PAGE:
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February 28, 2020

A Low-Carbon Future Could Improve Global Health and Achieve Economic Benefits

Author Affiliations
  • 1Global Health Institute, University of Wisconsin–Madison
  • 2Department of Population Health Sciences; and Nelson Institute for Environmental Studies, University of Wisconsin–Madison
  • 3Natural Resources Defense Council, New York, New York
JAMA. 2020;323(13):1247-1248. doi:10.1001/jama.2020.1313

The 25th Conference of the Parties of the United Nations Framework Convention on Climate Change in Madrid ended in December 2019, with disappointingly little progress. UN Secretary General Antonio Guterres lamented, “The international community lost an important opportunity to show increased ambition on mitigation, adaptation and finance to tackle the climate crisis.”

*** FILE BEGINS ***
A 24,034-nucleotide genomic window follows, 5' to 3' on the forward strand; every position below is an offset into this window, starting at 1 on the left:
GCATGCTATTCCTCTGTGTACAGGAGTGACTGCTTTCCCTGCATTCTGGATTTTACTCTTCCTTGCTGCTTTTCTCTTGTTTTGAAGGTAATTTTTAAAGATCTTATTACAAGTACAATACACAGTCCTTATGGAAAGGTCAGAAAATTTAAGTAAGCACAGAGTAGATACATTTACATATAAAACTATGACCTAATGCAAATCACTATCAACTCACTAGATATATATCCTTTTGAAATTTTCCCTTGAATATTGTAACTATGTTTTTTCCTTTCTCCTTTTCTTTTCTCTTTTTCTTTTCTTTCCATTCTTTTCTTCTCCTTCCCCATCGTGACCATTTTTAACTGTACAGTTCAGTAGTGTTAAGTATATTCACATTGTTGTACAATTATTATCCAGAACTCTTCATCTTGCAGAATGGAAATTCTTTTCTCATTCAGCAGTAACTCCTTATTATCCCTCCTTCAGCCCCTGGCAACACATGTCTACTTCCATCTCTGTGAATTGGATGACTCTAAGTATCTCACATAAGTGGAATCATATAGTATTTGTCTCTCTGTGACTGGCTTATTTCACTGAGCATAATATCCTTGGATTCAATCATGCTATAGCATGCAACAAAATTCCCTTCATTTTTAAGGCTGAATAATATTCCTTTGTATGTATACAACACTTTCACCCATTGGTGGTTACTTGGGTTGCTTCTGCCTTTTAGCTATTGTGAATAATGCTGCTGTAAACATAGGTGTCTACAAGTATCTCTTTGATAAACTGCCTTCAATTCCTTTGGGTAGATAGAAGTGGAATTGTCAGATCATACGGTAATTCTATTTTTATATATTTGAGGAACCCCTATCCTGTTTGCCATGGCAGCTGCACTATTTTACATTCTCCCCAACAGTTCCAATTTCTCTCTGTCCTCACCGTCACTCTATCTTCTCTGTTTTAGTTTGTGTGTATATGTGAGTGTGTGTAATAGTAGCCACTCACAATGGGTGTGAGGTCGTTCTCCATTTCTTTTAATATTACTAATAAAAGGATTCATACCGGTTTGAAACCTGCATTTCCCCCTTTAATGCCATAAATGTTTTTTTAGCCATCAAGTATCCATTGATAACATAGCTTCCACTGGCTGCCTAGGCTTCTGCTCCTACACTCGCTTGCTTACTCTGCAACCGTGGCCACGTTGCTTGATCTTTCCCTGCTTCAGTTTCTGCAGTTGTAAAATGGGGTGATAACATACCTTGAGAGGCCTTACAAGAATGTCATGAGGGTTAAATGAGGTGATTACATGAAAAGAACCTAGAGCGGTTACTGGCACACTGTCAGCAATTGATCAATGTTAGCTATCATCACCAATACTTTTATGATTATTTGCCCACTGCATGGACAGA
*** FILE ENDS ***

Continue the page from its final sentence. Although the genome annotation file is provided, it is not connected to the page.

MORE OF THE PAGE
This political gridlock has occurred despite scientific reports that have highlighted the urgency of actions to reduce greenhouse gas (GHG) emissions from fossil fuel burning and large-scale deforestation. The planet has warmed approximately 2 °F since preindustrial times, and 2019 was the second warmest year on record.1

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